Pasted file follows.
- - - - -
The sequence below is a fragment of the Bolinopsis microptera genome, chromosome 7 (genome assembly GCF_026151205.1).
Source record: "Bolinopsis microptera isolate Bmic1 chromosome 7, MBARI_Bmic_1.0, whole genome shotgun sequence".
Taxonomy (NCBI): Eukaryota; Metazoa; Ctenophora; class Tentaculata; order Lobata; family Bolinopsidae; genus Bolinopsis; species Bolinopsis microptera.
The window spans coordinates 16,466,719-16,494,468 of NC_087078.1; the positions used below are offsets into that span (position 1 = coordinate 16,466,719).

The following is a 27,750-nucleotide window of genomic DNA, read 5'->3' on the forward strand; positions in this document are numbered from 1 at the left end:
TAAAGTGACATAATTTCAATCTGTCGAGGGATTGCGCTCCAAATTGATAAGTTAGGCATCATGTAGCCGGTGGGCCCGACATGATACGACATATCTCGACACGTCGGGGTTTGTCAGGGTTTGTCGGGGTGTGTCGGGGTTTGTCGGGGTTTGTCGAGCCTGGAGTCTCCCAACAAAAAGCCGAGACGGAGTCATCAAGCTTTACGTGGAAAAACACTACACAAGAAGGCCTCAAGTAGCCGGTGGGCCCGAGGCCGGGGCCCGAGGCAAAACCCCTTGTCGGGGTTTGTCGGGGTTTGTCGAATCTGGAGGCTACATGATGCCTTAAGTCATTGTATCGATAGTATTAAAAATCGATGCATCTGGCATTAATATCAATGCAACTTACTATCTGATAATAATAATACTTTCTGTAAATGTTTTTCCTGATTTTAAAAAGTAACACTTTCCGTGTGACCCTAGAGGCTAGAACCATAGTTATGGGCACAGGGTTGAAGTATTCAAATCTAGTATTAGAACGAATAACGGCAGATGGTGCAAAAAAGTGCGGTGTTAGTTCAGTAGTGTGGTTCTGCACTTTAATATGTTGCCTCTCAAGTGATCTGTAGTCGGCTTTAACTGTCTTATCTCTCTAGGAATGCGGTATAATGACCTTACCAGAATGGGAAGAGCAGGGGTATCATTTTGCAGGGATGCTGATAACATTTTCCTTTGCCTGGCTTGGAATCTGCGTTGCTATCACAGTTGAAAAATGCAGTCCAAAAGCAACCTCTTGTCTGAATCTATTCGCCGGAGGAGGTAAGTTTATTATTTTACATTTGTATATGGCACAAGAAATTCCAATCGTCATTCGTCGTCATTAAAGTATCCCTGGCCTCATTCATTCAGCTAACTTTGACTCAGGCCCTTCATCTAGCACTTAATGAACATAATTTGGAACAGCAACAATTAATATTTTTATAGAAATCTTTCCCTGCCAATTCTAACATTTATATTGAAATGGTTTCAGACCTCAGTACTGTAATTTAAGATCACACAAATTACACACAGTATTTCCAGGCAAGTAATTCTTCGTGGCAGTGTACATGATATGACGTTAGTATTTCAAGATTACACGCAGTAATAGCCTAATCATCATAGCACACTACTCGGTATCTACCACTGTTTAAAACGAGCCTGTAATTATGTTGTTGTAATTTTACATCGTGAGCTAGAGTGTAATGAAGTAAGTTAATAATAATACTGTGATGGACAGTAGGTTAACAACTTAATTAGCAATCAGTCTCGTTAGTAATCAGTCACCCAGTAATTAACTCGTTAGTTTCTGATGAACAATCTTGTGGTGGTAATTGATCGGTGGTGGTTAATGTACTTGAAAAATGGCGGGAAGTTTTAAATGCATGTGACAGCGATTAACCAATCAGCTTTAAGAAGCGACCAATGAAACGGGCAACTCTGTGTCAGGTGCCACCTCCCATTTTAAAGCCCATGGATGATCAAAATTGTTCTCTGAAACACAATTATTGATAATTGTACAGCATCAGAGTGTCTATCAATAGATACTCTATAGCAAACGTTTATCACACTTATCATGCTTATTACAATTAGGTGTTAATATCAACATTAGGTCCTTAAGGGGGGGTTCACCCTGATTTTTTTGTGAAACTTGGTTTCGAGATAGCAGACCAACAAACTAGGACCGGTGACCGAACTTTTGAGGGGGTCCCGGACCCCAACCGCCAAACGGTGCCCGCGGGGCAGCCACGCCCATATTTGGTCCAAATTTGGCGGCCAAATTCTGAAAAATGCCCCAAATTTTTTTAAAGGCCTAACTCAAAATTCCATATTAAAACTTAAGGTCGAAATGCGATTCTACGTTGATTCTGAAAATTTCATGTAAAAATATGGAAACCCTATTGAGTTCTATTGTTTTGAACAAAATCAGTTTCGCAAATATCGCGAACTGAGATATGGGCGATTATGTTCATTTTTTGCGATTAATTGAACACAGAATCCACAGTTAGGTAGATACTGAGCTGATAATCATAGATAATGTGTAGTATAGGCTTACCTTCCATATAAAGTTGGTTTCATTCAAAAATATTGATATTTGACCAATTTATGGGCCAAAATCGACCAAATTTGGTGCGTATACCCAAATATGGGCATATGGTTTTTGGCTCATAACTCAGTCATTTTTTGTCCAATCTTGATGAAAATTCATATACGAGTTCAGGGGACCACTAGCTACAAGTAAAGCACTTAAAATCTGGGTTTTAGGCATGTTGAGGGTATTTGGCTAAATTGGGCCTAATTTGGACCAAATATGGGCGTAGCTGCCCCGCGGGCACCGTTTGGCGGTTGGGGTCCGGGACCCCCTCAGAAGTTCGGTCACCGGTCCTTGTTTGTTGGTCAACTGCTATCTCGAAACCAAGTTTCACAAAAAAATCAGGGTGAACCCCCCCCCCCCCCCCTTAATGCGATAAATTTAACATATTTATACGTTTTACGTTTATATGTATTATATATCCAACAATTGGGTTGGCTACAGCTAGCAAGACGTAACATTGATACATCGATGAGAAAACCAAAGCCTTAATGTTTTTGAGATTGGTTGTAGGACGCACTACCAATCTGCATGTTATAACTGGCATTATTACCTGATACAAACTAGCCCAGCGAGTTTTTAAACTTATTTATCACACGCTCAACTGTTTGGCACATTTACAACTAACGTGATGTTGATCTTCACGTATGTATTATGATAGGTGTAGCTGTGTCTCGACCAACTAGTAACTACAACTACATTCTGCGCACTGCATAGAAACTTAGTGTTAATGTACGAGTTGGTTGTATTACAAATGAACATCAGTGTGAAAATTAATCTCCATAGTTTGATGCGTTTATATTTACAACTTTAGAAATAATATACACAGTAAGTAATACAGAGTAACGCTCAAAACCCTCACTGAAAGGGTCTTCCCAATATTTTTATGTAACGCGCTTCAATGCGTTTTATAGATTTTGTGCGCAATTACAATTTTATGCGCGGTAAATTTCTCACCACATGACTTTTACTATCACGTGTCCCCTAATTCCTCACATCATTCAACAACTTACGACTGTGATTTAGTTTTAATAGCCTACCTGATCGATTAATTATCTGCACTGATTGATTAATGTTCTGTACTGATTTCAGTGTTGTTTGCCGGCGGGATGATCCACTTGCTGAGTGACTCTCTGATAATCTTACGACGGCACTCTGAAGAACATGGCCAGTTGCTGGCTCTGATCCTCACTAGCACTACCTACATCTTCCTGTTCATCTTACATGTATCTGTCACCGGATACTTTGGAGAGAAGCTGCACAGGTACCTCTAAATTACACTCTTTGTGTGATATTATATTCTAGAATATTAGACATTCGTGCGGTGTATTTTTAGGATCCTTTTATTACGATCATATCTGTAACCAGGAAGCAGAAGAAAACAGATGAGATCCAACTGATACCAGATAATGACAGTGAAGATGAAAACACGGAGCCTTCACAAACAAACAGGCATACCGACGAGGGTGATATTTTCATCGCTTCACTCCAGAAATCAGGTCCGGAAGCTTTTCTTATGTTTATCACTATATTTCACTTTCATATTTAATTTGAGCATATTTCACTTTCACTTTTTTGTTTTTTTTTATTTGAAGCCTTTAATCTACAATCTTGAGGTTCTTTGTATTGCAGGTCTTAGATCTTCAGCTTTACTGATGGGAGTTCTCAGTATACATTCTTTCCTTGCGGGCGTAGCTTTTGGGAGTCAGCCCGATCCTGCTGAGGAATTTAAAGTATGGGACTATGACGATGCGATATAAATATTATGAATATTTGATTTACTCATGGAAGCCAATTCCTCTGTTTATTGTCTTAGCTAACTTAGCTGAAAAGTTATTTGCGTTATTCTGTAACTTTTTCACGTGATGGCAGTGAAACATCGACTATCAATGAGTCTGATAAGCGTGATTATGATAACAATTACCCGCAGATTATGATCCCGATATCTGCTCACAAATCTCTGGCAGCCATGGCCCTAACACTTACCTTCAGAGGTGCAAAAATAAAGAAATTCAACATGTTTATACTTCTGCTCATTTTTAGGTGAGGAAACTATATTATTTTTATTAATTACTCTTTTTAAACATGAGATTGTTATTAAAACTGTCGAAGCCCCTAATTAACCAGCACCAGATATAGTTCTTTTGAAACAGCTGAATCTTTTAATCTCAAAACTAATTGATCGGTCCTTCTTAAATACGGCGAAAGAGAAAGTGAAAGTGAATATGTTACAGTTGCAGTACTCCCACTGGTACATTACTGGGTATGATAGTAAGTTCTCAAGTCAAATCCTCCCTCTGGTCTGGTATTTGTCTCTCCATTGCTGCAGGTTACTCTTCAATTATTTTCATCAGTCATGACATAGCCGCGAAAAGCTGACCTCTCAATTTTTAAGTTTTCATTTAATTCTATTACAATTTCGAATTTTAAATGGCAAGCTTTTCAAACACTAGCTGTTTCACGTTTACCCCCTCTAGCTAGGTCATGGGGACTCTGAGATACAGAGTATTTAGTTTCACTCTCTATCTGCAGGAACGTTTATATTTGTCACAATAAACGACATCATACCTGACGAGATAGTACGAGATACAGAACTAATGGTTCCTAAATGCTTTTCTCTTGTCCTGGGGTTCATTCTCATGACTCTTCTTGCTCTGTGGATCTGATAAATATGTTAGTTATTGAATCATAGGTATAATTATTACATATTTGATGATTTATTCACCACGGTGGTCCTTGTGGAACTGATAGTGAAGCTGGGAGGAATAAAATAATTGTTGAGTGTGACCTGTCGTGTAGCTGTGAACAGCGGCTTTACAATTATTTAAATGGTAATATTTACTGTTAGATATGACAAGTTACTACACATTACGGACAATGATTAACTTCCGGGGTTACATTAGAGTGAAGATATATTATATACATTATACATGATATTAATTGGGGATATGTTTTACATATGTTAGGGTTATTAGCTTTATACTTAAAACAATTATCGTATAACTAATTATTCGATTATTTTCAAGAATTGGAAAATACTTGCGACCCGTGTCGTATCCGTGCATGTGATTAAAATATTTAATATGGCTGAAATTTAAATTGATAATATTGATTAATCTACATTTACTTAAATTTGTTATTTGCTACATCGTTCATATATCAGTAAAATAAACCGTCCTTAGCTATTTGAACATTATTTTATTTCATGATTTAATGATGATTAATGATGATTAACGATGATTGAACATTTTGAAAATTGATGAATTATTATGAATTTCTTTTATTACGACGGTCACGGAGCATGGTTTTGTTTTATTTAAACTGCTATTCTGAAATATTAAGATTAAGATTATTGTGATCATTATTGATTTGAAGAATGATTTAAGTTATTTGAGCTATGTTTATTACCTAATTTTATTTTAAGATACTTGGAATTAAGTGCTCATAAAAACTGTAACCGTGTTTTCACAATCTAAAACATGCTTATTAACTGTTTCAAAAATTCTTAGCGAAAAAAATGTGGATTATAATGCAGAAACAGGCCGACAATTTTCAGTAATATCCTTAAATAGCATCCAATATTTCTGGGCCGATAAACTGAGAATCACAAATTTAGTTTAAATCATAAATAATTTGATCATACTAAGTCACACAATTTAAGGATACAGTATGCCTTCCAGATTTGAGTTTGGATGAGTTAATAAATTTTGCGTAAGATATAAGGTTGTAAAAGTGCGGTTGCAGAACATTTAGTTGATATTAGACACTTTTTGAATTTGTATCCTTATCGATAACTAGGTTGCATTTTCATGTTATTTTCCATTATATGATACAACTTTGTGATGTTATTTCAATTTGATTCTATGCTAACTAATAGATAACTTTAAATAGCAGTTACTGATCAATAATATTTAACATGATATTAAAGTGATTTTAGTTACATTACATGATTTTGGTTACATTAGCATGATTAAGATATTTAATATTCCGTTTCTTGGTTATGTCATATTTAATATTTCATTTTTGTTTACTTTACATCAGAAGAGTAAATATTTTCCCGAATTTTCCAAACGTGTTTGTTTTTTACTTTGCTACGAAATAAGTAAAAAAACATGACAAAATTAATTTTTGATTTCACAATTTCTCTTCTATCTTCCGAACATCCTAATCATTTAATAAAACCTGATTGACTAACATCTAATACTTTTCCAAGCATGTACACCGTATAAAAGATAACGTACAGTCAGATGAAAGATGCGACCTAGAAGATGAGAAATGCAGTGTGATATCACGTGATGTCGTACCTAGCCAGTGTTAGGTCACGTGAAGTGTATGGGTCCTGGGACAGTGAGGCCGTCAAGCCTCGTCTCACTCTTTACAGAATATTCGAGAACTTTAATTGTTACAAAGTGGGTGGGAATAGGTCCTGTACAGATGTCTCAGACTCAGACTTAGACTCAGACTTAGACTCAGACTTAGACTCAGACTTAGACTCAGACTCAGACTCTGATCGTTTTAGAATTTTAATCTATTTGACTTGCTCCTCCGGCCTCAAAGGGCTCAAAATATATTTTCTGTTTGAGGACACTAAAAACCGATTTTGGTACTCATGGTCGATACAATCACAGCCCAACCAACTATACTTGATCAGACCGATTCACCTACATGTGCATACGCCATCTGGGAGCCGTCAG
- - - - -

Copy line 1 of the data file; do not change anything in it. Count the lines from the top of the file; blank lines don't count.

The sequence below is a fragment of the Bolinopsis microptera genome, chromosome 7 (genome assembly GCF_026151205.1).